FE Virtual Drivers

FE Virtual Drivers

3P

Linux xen64

Front end Virtual Drivers

Guest BIOS

Guest BIOS

Backend

Virtual driver

Virtual Platform

Virtual Platform

0D

Native Device Drivers

Native

Device Drivers

1/3P

VMExit

VMExit

IO Emulation

IO Emulation

Callback / Hypercall

PIC/APIC/IOAPIC

emulation

Event channel

0P


Hw virtualization summary l.jpg
HW Virtualization Summary

  • CPU virtualization available today

    • lets Xen support legacy/proprietary OSes

  • Additional platform protection imminent

    • protect Xen from IO devices

    • full IOMMU extensions coming soon

  • MMU virtualization also coming soon:

    • avoid the need for s/w shadow page tables

    • should improve performance and reduce complexity

  • Device virtualization arriving from various folks:

    • networking already here (ethernet, infiniband)

    • [remote] storage in the works (NPIV, VSAN)

    • graphics and other devices sure to follow…


What is xenenterprise l.jpg
What is XenEnterprise?

“Ten minutes to Xen”

  • Multi-Operating System

    • Windows, Linux and Solaris

  • Bundled Management Console

  • Easy to use

    • Xen and guest installers and P2V tools

    • For standard servers and blades

  • High Performance Paravirtualization

    • Exploits hardware virtualization

    • Per guest resource guarantees

  • Extensible Architecture

    • Secure, tiny, low maintenance

    • Extensible by ecosystem partners


Get started with xenenterprise l.jpg
Get Started with XenEnterprise

  • Packaged and supported virtualization platform for x86 servers

  • Includes the XenTM Hypervisor

  • High performance bare metal virtualization for both Windows and Linux guests

  • Easy to use and install

  • Management console included for standard management of Xen systems and guests

  • Microsoft supports Windows customers on XenEnterprise

  • Download free from www.xensource.com and try it out!

“Ten minutes to Xen”


A few xe 3 2 screenshots l.jpg
A few XE 3.2 Screenshots…

Resource usage statistics

Windows 2003 Server

Windows XP

Easy VM Creation

Red Hat Linux 4

Clone and Export VMs






Performance conclusions l.jpg
Performance: Conclusions

  • Xen PV guests typically pay ~1% (1VCPU) or ~2% (2VCPU) compared to native

    • ESX 3.0.1 pays 12-21% for same benchmark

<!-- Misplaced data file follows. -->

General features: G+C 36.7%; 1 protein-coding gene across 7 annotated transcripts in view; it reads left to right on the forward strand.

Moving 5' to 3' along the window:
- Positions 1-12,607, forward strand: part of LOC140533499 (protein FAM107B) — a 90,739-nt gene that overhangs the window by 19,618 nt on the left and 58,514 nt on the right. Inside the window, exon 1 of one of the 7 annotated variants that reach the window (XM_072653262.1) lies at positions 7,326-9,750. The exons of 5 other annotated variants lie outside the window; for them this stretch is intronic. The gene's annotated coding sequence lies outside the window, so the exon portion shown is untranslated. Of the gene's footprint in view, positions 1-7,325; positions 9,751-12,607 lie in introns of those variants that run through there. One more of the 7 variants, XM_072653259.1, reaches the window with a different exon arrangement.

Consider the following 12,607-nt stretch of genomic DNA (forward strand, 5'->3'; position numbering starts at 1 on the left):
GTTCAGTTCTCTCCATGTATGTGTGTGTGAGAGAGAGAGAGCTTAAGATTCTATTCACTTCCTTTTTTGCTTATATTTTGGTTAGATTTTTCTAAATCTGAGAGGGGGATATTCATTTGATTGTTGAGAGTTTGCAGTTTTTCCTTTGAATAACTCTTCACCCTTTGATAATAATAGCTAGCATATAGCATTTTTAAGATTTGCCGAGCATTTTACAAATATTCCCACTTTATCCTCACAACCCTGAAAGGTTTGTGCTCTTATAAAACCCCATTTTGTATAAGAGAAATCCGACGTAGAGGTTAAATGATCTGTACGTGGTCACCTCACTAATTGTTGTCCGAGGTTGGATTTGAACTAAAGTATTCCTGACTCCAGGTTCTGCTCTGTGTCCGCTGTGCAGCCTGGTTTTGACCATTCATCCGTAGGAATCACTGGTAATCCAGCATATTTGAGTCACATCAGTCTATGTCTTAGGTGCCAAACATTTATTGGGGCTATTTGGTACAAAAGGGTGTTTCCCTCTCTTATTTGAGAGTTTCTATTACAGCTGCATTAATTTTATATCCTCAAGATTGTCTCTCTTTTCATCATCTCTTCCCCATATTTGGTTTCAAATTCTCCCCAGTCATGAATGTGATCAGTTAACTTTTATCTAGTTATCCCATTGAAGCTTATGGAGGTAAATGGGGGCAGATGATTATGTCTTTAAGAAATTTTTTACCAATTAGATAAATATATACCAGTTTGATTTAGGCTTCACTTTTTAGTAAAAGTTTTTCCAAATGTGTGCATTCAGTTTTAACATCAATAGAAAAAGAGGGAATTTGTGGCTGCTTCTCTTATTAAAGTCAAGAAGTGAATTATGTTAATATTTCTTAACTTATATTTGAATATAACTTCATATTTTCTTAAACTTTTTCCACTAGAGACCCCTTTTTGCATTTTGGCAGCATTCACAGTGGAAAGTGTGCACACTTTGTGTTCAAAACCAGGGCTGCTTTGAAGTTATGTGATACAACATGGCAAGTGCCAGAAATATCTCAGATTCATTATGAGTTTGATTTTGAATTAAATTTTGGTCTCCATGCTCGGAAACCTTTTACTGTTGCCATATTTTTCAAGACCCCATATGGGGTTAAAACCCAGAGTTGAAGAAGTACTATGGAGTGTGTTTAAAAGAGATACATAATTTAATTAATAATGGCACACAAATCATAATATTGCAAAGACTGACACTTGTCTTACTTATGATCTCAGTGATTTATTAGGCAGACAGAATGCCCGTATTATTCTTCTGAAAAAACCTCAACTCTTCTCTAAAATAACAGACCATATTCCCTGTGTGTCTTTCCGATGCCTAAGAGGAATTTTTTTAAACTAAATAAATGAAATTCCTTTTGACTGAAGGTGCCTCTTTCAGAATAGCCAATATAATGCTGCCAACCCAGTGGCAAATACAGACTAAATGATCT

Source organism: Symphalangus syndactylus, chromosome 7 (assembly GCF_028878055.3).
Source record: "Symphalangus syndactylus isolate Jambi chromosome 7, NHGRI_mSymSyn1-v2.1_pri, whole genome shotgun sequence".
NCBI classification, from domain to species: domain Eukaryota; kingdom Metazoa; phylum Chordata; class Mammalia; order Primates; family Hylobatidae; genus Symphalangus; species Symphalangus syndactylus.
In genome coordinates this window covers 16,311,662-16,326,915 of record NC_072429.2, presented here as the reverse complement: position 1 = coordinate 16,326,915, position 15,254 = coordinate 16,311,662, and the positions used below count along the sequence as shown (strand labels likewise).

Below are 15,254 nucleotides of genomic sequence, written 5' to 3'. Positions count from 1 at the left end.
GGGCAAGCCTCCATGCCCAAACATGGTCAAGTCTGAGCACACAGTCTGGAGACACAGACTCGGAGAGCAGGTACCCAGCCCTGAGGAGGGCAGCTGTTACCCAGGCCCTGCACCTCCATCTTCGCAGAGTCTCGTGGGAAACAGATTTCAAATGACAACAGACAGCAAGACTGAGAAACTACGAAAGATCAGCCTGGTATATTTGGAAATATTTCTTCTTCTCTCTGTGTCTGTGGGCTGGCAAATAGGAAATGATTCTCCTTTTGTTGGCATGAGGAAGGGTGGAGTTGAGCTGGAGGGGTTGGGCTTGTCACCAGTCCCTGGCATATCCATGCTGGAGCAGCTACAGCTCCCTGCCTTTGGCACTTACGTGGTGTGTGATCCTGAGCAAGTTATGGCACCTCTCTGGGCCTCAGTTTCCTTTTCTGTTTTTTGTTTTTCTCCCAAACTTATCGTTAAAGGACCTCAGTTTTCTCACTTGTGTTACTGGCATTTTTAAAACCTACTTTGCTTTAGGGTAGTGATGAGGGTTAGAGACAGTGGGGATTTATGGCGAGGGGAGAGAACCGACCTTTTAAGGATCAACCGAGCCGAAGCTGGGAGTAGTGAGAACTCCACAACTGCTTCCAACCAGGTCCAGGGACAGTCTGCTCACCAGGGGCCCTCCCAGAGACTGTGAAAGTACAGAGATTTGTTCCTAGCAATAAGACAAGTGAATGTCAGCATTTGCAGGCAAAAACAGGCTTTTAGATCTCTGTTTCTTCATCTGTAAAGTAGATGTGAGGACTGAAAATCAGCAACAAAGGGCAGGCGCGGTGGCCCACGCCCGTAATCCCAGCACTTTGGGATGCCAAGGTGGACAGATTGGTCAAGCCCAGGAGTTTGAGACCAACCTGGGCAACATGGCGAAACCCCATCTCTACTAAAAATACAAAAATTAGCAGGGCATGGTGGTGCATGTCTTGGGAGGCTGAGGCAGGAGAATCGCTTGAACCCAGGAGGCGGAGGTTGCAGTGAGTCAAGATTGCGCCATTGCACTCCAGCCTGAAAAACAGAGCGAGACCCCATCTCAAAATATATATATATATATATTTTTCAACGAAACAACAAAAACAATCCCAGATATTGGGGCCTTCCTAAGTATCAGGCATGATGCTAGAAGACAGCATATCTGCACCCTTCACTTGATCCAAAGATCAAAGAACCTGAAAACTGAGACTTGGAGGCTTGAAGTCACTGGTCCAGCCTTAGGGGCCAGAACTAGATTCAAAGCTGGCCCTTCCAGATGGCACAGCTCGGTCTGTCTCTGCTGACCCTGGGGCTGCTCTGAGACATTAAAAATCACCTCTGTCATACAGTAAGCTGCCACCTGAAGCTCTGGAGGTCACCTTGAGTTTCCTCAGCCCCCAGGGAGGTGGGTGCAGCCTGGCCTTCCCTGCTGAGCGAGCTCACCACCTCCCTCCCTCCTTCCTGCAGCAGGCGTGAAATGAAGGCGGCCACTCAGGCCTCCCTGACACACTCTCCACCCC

• XenEnterprise includes:

    • hardened and optimized OSS Xen

    • proprietary PV drivers for MS OSes

    • matches or beats ESX performance in nearly all cases

  • Some room for further improvement…


Live migration of vms motivation l.jpg
Live Migration of VMs: Motivation

  • VM migration enables:

    • High-availability

      • Machine maintenance

    • Load balancing

      • Statistical multiplexing gain

Xen

Xen


Assumptions l.jpg
Assumptions

  • Networked storage

    • NAS: NFS, CIFS

    • SAN: Fibre Channel

    • iSCSI, network block dev

    • drdb network RAID

  • Good connectivity

    • common L2 network

    • L3 re-routeing

Xen

Xen

Storage


Challenges l.jpg
Challenges

  • VMs have lots of state in memory

  • Some VMs have soft real-time requirements

    • E.g. web servers, databases, game servers

    • May be members of a cluster quorum

    • Minimize down-time

  • Performing relocation requires resources

    • Bound and control resources used


Relocation strategy l.jpg
Relocation Strategy

VM active on host A

Destination host selected

(Block devices mirrored)

Stage 0: pre-migration

Initialize container on target host

Stage 1: reservation

Copy dirty pages in successive rounds

Stage 2: iterative pre-copy

Suspend VM on host A

Redirect network traffic

Synch remaining state

Stage 3: stop-and-copy

Activate on host B

VM state on host A released

Stage 4: commitment
















Xen 3 1 highlights l.jpg
Xen 3.1 Highlights

  • Released May 18th 2007

  • Lots of new features:

    • 32-on-64 PV guest support

      • run PAE PV guests on a 64-bit Xen!

    • Save/restore/migrate for HVM guests

    • Dynamic memory control for HVM guests

    • Blktap copy-on-write support (incl checkpoint)

    • XenAPI 1.0 support

      • XML configuration files for virtual machines

      • VM life-cycle management operations; and

      • Secure on- or off-box XML-RPC with many bindings.


Xen 3 x roadmap l.jpg
Xen 3.x Roadmap

  • Continued improved of full-virtualization

    • HVM (VT/AMD-V) optimizations

    • DMA protection of Xen, dom0

    • Optimizations for (software) shadow modes

  • Client deployments: support for 3D graphics, etc

  • Live/continuous checkpoint / rollback

    • disaster recovery for the masses

  • Better NUMA (memory + scheduling)

  • Smart I/O enhancements

  • “XenSE” : Open Trusted Computing



Summary l.jpg
Summary

Xen is re-shaping the IT industry

  • Commoditize the hypervisor

  • Key to volume adoption of virtualization

  • Paravirtualization in the next release of all OSes

XenSource Delivers Volume Virtualization

  • XenEnterprise shipping now

  • Closely aligned with our ecosystem to deliver full-featured, open and extensible solutions

  • Partnered with all key OSVs to deliver an interoperable virtualized infrastructure


Thanks l.jpg
Thanks!

  • EuroSys 2008

  • Venue: Glasgow, Scotland, Apr 2-4 2008

  • Important dates:

    • 14 Sep 2007: submission of abstracts

    • 21 Sep 2007: submission of papers

    • 20 Dec 2007: notification to authors

  • More details at http://www.dcs.gla.ac.uk/Conferences/EuroSys2008